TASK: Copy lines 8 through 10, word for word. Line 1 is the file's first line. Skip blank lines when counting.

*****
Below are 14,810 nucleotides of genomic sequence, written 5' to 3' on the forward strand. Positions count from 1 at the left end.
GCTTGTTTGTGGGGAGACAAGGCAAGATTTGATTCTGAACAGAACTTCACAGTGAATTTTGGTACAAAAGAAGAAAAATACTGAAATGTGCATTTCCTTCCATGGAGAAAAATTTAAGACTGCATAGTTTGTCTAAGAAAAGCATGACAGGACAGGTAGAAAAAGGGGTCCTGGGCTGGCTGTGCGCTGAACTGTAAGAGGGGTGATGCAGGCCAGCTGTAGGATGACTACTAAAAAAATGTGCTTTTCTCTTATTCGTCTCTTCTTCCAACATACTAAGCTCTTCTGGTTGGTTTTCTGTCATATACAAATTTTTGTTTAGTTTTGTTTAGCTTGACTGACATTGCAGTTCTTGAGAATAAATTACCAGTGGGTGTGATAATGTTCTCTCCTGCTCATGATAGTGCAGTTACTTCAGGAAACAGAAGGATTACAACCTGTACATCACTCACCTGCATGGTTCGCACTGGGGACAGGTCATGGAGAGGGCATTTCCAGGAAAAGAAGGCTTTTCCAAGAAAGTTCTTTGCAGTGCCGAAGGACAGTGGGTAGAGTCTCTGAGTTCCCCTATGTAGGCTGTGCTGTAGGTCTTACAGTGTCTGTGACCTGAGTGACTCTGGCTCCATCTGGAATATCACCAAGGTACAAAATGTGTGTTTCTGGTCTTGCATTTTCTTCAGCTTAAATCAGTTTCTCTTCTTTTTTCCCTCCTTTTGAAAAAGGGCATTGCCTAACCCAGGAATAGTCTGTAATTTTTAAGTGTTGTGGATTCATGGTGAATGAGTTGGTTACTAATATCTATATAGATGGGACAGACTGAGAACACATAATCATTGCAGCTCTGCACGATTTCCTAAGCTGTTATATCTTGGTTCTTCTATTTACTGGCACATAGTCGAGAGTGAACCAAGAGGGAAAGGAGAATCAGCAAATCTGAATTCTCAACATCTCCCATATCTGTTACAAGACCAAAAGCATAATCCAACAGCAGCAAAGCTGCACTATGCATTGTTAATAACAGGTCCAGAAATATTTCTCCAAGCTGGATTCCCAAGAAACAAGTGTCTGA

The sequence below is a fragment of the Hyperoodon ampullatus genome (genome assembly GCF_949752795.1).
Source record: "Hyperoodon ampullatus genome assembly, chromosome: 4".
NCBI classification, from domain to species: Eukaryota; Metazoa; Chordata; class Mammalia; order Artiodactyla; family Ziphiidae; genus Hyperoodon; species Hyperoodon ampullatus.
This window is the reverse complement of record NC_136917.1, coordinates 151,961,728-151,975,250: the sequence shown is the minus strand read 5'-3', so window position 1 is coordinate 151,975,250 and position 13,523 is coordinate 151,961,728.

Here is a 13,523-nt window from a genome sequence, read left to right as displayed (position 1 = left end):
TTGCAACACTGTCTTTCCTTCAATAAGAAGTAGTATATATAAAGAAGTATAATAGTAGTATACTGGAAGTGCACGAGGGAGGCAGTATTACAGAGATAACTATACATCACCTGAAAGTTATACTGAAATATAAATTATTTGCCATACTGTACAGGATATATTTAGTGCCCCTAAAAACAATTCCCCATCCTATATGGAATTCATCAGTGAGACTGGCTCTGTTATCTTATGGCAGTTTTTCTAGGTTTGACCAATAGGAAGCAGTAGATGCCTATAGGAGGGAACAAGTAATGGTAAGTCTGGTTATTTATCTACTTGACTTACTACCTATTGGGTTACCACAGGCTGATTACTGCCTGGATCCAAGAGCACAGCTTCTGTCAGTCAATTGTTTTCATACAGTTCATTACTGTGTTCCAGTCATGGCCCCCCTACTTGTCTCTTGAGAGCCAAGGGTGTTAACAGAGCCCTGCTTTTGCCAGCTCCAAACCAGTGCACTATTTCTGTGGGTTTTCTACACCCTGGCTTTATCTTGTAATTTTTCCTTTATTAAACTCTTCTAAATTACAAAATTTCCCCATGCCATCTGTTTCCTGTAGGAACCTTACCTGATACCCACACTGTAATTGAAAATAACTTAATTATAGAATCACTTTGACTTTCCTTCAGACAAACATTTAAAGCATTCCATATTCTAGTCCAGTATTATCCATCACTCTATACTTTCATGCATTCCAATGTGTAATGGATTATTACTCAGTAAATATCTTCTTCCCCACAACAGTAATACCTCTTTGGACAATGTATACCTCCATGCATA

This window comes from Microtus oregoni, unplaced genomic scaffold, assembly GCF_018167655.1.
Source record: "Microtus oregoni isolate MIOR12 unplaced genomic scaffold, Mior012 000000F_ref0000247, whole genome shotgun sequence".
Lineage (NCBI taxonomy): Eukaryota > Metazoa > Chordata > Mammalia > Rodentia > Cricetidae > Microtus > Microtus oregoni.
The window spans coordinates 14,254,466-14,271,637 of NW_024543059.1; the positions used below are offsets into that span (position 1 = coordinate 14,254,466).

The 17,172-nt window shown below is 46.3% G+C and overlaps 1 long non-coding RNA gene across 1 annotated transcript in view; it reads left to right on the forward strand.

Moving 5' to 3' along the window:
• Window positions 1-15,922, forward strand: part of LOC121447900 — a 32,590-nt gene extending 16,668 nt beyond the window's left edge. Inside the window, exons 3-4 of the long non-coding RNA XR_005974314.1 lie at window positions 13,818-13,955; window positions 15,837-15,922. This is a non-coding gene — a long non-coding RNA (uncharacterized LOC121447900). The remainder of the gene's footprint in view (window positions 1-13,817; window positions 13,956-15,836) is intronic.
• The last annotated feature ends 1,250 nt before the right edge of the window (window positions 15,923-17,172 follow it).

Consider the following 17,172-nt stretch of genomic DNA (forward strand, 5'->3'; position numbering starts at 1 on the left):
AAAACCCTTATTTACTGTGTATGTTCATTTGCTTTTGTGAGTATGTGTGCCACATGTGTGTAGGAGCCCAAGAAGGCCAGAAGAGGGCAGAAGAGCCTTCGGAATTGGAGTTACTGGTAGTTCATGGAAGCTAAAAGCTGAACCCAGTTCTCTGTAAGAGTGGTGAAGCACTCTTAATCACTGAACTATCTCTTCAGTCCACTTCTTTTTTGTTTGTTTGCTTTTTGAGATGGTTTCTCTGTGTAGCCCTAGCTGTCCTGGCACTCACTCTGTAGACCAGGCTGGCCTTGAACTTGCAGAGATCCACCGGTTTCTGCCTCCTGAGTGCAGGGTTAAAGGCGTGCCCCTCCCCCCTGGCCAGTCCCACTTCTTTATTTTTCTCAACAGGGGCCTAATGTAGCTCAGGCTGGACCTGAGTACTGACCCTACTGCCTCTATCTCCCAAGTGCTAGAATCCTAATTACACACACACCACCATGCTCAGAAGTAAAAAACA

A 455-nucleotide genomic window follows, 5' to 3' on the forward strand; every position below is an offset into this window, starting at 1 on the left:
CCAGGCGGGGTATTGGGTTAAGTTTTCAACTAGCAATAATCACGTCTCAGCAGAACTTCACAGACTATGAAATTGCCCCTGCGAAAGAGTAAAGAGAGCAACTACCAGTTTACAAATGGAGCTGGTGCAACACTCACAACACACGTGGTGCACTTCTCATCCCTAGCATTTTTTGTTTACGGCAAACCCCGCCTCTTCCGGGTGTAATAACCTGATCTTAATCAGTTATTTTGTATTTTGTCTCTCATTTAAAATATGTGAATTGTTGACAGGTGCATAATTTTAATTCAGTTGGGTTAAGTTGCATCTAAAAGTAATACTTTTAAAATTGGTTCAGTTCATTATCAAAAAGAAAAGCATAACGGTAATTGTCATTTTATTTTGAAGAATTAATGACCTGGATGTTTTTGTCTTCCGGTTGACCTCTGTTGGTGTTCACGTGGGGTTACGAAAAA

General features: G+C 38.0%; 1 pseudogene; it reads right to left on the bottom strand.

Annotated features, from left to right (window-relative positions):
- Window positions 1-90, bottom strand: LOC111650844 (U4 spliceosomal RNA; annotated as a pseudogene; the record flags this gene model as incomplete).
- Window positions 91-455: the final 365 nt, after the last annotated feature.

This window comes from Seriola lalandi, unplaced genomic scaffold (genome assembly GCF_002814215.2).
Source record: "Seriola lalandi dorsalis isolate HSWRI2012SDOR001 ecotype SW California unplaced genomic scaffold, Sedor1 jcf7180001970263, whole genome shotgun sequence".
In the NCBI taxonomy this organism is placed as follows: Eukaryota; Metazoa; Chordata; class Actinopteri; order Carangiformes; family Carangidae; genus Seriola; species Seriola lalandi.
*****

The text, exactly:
TTGCAACACTGTCTTTCCTTCAATAAGAAGTAGTATATATAAAGAAGTATAATAGTAGTATACTGGAAGTGCACGAGGGAGGCAGTATTACAGAGATAACTATACATCACCTGAAAGTTATACTGAAATATAAATTATTTGCCATACTGTACAGGATATATTTAGTGCCCCTAAAAACAATTCCCCATCCTATATGGAATTCATCAGTGAGACTGGCTCTGTTATCTTATGGCAGTTTTTCTAGGTTTGACCAATAGGAAGCAGTAGATGCCTATAGGAGGGAACAAGTAATGGTAAGTCTGGTTATTTATCTACTTGACTTACTACCTATTGGGTTACCACAGGCTGATTACTGCCTGGATCCAAGAGCACAGCTTCTGTCAGTCAATTGTTTTCATACAGTTCATTACTGTGTTCCAGTCATGGCCCCCCTACTTGTCTCTTGAGAGCCAAGGGTGTTAACAGAGCCCTGCTTTTGCCAGCTCCAAACCAGTGCACTATTTCTGTGGGTTTTCTACACCCTGGCTTTATCTTGTAATTTTTCCTTTATTAAACTCTTCTAAATTACAAAATTTCCCCATGCCATCTGTTTCCTGTAGGAACCTTACCTGATACCCACACTGTAATTGAAAATAACTTAATTATAGAATCACTTTGACTTTCCTTCAGACAAACATTTAAAGCATTCCATATTCTAGTCCAGTATTATCCATCACTCTATACTTTCATGCATTCCAATGTGTAATGGATTATTACTCAGTAAATATCTTCTTCCCCACAACAGTAATACCTCTTTGGACAATGTATACCTCCATGCATA

This window comes from Microtus oregoni, unplaced genomic scaffold, assembly GCF_018167655.1.
Source record: "Microtus oregoni isolate MIOR12 unplaced genomic scaffold, Mior012 000000F_ref0000247, whole genome shotgun sequence".